New York sports fans are richer than most residents: study

It’s all money ball.

Fans who attend Yankees, Mets, Jets and Giants games aren’t just rich — they’re much wealthier than other New Yorkers, with the Giants crowd the most loaded of the four, a new study found.

Big Blue ticket holders are 287 percent more likely than the rest of the city’s population to earn at least $250,000 a year, according to an analysis for The Post by the Ubimo data-crunching firm www.ubimo.com.

Yankee lovers have plenty to burn, with their crowd being 172.9 percent more likely to collect a quarter-million dollars in income than other residents. Mets supporters notched a 136.6 percent figure.

Long-suffering Jets aficionados are the least well-off, but Gang Green fans are still 91.2 percent more likely to make $250K a year than New Yorkers as a whole, according to the study, which pulled data from more than 1,000 fan cell phones on one recent game day for each team and compared those numbers with census information.

Sports lovers need plenty of greenbacks to afford the games’ sky-high prices. Second-hand tickets for the Yankees sold-out league championship series against the Astros started at about $95 and had the team advanced to the World Series, would have gone for at least $600 for nose-bleed seats. On the Giants web site, the lowest-priced ticket for the team’s Nov. 4 game against the Cowboys is $115.

New York fans are better educated than average Joes as well.

Those who root for the Jets are 26.8 percent more likely to have a college degree than others in the city, the highest mark among the foursome, but each team’s followers finished above average.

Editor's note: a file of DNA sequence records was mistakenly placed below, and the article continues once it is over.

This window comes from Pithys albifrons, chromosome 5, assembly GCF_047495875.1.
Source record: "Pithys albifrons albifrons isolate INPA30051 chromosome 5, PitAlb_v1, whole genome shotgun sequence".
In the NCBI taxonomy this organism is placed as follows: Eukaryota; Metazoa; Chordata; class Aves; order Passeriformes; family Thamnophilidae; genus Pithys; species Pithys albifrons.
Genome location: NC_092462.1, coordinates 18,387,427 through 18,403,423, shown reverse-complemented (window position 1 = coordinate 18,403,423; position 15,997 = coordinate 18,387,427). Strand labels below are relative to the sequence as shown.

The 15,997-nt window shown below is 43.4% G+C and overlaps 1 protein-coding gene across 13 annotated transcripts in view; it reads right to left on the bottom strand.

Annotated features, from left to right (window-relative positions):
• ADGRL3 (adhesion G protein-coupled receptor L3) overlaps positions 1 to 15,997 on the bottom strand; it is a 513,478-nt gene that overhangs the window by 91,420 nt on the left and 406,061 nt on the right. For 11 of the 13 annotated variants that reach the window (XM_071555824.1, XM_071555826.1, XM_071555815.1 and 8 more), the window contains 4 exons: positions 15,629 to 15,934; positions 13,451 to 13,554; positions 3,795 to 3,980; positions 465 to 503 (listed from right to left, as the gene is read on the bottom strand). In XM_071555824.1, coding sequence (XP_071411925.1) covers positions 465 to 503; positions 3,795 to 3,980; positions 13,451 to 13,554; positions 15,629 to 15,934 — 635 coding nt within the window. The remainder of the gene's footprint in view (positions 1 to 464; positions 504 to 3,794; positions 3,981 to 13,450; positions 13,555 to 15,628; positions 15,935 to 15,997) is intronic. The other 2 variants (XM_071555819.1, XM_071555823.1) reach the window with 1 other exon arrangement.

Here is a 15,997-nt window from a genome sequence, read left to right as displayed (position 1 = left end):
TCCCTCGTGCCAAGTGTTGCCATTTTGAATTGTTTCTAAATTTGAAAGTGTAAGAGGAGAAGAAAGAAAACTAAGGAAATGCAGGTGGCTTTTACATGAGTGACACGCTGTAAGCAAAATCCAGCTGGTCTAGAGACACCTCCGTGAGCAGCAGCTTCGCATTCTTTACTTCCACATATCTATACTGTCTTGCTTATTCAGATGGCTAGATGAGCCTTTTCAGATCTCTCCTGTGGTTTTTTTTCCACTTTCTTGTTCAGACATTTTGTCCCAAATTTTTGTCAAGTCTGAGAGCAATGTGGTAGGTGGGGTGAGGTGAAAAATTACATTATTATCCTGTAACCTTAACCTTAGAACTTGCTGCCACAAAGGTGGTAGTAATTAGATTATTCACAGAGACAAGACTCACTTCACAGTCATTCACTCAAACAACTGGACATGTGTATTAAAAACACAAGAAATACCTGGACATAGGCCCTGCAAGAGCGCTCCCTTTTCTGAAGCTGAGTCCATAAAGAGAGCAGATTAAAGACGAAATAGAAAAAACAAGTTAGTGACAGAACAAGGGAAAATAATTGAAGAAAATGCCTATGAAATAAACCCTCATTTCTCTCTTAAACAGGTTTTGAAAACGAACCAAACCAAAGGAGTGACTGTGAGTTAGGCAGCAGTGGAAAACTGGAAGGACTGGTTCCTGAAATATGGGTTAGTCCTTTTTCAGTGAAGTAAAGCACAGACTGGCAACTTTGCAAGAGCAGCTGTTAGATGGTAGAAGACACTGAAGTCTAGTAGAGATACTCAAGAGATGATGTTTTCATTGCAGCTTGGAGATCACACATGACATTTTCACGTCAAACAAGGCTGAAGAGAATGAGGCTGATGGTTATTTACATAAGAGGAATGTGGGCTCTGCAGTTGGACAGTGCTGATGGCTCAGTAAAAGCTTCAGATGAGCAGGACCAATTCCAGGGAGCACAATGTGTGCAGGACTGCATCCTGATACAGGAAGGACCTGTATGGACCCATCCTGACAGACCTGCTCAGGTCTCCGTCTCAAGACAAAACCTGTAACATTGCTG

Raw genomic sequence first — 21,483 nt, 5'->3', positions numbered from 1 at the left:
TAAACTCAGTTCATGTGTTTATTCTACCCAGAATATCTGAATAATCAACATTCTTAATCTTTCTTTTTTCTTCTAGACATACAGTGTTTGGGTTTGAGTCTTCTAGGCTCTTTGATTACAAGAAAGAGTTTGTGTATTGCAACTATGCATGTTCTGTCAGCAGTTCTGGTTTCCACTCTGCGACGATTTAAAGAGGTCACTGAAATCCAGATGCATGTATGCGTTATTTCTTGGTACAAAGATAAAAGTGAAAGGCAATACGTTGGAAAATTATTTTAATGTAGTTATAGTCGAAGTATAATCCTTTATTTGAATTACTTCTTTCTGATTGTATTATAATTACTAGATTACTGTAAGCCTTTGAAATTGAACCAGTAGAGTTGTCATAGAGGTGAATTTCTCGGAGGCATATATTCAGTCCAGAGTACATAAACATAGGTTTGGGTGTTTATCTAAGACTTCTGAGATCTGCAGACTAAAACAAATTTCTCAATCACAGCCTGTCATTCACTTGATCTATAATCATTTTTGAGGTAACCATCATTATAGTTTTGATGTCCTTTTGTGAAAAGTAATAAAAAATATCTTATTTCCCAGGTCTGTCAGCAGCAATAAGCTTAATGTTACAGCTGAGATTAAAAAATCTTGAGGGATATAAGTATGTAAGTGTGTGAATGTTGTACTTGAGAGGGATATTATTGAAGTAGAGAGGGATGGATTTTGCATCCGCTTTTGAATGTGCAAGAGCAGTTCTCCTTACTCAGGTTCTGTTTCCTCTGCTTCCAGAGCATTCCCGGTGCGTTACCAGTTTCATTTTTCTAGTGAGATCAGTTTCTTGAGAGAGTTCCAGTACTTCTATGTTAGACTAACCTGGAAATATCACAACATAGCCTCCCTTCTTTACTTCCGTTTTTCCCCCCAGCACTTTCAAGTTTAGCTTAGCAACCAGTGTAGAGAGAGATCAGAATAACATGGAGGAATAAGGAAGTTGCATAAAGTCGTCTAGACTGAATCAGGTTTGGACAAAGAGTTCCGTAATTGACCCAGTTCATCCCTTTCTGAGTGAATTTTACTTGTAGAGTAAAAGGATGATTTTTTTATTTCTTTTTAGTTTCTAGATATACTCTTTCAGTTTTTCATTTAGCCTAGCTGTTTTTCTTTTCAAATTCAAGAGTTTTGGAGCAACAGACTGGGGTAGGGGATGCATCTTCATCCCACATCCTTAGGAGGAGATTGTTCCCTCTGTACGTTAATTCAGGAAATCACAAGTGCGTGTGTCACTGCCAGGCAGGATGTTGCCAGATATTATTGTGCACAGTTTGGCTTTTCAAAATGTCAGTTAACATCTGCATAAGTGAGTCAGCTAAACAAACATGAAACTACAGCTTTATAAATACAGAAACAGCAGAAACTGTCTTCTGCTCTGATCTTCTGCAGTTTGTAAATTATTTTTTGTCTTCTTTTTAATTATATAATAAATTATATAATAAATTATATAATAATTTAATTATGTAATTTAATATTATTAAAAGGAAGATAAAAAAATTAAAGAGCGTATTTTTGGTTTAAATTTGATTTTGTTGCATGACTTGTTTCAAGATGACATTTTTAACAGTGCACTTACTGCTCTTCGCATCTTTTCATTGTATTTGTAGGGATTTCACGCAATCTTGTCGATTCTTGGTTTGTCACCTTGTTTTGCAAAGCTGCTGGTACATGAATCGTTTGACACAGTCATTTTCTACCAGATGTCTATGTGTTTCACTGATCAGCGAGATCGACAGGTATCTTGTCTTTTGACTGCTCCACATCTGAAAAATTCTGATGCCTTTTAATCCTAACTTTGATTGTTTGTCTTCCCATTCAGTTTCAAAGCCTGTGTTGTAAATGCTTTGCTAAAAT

Zack Britton of the New York Yankees delivers the pitch against the Houston Astros.
Zack Britton of the New York Yankees delivers the pitch against the Houston Astros.Getty Images

The least educated were Yankee fans, who were 2 percent more likely to have completed college.

The news wasn’t all good.

Three of the four are underwater when it comes to attracting young fans.

Only the Yankees drew above average in the key demographic, as their fans were 35.4 percent more likely to be in the 18 to 24 age range than the general population.

The others finished below average, with the worst being the Mets fans, who were 97.5 less likely to be 18 to 24.

“We learned the Mets are struggling to attract the Gen Z population,” said Ran Ben-Yair, CEO of Ubimo. “This audience is the next generation of sports fans and so it is important to win their loyalty.”

All four teams have yet to achieve gender equality, despite heavily marketing to women and partnering with breast-cancer support organizations in promotional campaigns.

The Yankees — at 10.4 below average compared with other New Yorkers — were the best at bringing in female fans, while the Mets, at 13.8 percent below average, were the worst.

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